On NPR’s Morning Edition today, John Ydstie again reported on our inaugural product, the CS10 personal sound amplifier, and the impact it’s having on how moderate hearing loss is treated in the U.S. and around the world. We’ve posted an excerpt below.
“One Man’s Quest To Make Medical Technology Affordable To All” by John Ydstie
David Green is a man on a mission to drive down the cost of medical devices and health services.
His tactic: Use market forces and slightly tweaked business strategies to make health care accessible to even the poorest people. And he’s had some amazing success.
I caught up with Green (no relation to NPR’s David Greene) at a company he is launching in Chicago that’s taking on the high cost of hearing aids. He’s demonstrating how to program his company’s new hearing device on a cellphone.
“So I’m putting the device on my ear, and I’m turning on my Bluetooth enabled phone,” he says. “I click personalize on the phone and I start the hearing test. And right now I’m hearing tones and I’m clicking a box.”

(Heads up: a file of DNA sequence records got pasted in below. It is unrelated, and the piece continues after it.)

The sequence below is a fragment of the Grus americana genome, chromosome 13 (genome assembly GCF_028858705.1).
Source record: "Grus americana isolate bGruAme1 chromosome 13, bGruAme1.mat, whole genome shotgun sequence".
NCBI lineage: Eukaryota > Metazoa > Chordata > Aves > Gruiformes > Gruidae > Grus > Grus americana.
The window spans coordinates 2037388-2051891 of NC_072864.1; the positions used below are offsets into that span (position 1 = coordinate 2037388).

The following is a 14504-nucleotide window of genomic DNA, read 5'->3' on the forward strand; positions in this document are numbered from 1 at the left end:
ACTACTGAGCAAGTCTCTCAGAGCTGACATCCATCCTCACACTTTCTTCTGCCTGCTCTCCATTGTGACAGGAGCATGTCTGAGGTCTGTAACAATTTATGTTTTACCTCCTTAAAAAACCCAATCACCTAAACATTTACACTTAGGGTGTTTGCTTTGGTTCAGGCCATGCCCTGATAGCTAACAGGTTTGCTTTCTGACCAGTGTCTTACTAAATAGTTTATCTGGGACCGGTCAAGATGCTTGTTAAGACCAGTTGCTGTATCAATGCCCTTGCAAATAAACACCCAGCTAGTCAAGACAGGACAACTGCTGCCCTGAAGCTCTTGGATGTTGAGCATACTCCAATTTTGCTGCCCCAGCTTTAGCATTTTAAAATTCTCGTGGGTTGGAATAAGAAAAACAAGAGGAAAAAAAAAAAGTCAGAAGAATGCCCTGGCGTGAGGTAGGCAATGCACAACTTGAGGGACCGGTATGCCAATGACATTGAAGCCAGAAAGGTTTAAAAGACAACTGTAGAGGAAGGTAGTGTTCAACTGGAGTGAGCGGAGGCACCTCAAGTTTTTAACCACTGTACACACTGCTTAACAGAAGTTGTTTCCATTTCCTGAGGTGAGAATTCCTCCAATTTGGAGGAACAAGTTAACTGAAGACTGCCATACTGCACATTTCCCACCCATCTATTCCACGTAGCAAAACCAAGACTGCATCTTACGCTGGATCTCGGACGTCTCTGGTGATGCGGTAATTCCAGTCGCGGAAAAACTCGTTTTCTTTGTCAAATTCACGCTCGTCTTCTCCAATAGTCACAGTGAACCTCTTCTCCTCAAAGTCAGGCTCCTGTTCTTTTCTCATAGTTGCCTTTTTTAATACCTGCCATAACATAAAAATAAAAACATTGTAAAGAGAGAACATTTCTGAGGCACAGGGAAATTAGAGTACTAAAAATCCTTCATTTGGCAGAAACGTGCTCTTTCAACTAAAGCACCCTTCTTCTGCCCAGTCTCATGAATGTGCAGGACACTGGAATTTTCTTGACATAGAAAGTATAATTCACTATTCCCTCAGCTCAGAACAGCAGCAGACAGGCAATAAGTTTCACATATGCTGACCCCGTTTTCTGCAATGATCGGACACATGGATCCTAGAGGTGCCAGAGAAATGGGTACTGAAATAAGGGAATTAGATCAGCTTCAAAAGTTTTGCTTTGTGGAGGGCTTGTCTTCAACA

It must be the smallest Bluetooth earpiece available — about the size of your thumbnail. He has helped create Sound World Solutions to market a new high-quality hearing device developed by his partner, Stavros Basseas.
The device, which we reported on yesterday, will be sold in the U.S. But the main market will be in developing countries, where it will sell for a couple of hundred dollars — a fraction of the cost of high-end hearing aids. One reason it’s so cheap is that it’s based on off-the-self Bluetooth components.
Green says his strategy is to minimize the cost of technology, production, and distribution so he can push prices to the lowest possible level and force other companies to compete.
“My competitive juices get flowing when I start to think about a big, $4 billion medical device company and how I’m going to beat them,” Green says. “How do we make sight and hearing or even life itself affordable to poor people?”